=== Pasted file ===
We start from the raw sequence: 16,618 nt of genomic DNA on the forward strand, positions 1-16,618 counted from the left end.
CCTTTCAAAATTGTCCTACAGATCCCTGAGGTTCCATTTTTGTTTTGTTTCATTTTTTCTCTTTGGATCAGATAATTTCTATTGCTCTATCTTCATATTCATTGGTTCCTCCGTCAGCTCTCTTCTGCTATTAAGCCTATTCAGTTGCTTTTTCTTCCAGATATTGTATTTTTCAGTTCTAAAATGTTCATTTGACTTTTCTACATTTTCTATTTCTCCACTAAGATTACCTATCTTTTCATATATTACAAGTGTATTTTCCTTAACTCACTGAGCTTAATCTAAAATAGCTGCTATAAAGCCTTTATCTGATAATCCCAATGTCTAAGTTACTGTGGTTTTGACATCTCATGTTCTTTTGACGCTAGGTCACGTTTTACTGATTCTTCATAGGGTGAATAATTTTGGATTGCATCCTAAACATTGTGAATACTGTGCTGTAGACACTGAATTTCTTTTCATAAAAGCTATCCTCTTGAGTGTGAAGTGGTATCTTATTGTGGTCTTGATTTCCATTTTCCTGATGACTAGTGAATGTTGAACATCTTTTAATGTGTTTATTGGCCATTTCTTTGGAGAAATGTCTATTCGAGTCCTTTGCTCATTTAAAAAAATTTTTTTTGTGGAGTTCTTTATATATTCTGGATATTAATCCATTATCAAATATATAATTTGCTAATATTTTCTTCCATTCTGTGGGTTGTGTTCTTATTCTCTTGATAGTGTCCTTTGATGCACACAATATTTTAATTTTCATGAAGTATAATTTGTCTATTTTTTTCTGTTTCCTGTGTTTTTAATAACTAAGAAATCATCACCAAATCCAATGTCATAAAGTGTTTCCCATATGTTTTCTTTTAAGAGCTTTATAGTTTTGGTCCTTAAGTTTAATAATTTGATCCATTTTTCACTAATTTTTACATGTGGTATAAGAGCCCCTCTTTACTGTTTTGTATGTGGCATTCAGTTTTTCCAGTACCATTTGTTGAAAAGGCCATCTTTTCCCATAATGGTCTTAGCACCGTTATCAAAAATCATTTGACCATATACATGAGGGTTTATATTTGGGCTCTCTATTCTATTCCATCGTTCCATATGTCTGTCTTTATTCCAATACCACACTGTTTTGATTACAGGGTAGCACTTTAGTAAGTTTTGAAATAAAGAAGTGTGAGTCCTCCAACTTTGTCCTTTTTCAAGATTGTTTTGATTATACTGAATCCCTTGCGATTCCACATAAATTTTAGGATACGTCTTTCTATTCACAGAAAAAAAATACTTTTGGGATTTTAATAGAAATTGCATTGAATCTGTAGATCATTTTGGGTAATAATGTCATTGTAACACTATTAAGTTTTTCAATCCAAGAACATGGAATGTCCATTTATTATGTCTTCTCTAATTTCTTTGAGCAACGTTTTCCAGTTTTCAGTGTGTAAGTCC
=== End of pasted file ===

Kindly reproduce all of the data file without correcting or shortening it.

We start from the raw sequence: 16,618 nt of genomic DNA on the forward strand, positions 1-16,618 counted from the left end.
CCTTTCAAAATTGTCCTACAGATCCCTGAGGTTCCATTTTTGTTTTGTTTCATTTTTTCTCTTTGGATCAGATAATTTCTATTGCTCTATCTTCATATTCATTGGTTCCTCCGTCAGCTCTCTTCTGCTATTAAGCCTATTCAGTTGCTTTTTCTTCCAGATATTGTATTTTTCAGTTCTAAAATGTTCATTTGACTTTTCTACATTTTCTATTTCTCCACTAAGATTACCTATCTTTTCATATATTACAAGTGTATTTTCCTTAACTCACTGAGCTTAATCTAAAATAGCTGCTATAAAGCCTTTATCTGATAATCCCAATGTCTAAGTTACTGTGGTTTTGACATCTCATGTTCTTTTGACGCTAGGTCACGTTTTACTGATTCTTCATAGGGTGAATAATTTTGGATTGCATCCTAAACATTGTGAATACTGTGCTGTAGACACTGAATTTCTTTTCATAAAAGCTATCCTCTTGAGTGTGAAGTGGTATCTTATTGTGGTCTTGATTTCCATTTTCCTGATGACTAGTGAATGTTGAACATCTTTTAATGTGTTTATTGGCCATTTCTTTGGAGAAATGTCTATTCGAGTCCTTTGCTCATTTAAAAAAATTTTTTTTGTGGAGTTCTTTATATATTCTGGATATTAATCCATTATCAAATATATAATTTGCTAATATTTTCTTCCATTCTGTGGGTTGTGTTCTTATTCTCTTGATAGTGTCCTTTGATGCACACAATATTTTAATTTTCATGAAGTATAATTTGTCTATTTTTTTCTGTTTCCTGTGTTTTTAATAACTAAGAAATCATCACCAAATCCAATGTCATAAAGTGTTTCCCATATGTTTTCTTTTAAGAGCTTTATAGTTTTGGTCCTTAAGTTTAATAATTTGATCCATTTTTCACTAATTTTTACATGTGGTATAAGAGCCCCTCTTTACTGTTTTGTATGTGGCATTCAGTTTTTCCAGTACCATTTGTTGAAAAGGCCATCTTTTCCCATAATGGTCTTAGCACCGTTATCAAAAATCATTTGACCATATACATGAGGGTTTATATTTGGGCTCTCTATTCTATTCCATCGTTCCATATGTCTGTCTTTATTCCAATACCACACTGTTTTGATTACAGGGTAGCACTTTAGTAAGTTTTGAAATAAAGAAGTGTGAGTCCTCCAACTTTGTCCTTTTTCAAGATTGTTTTGATTATACTGAATCCCTTGCGATTCCACATAAATTTTAGGATACGTCTTTCTATTCACAGAAAAAAAATACTTTTGGGATTTTAATAGAAATTGCATTGAATCTGTAGATCATTTTGGGTAATAATGTCATTGTAACACTATTAAGTTTTTCAATCCAAGAACATGGAATGTCCATTTATTATGTCTTCTCTAATTTCTTTGAGCAACGTTTTCCAGTTTTCAGTGTGTAAGTCC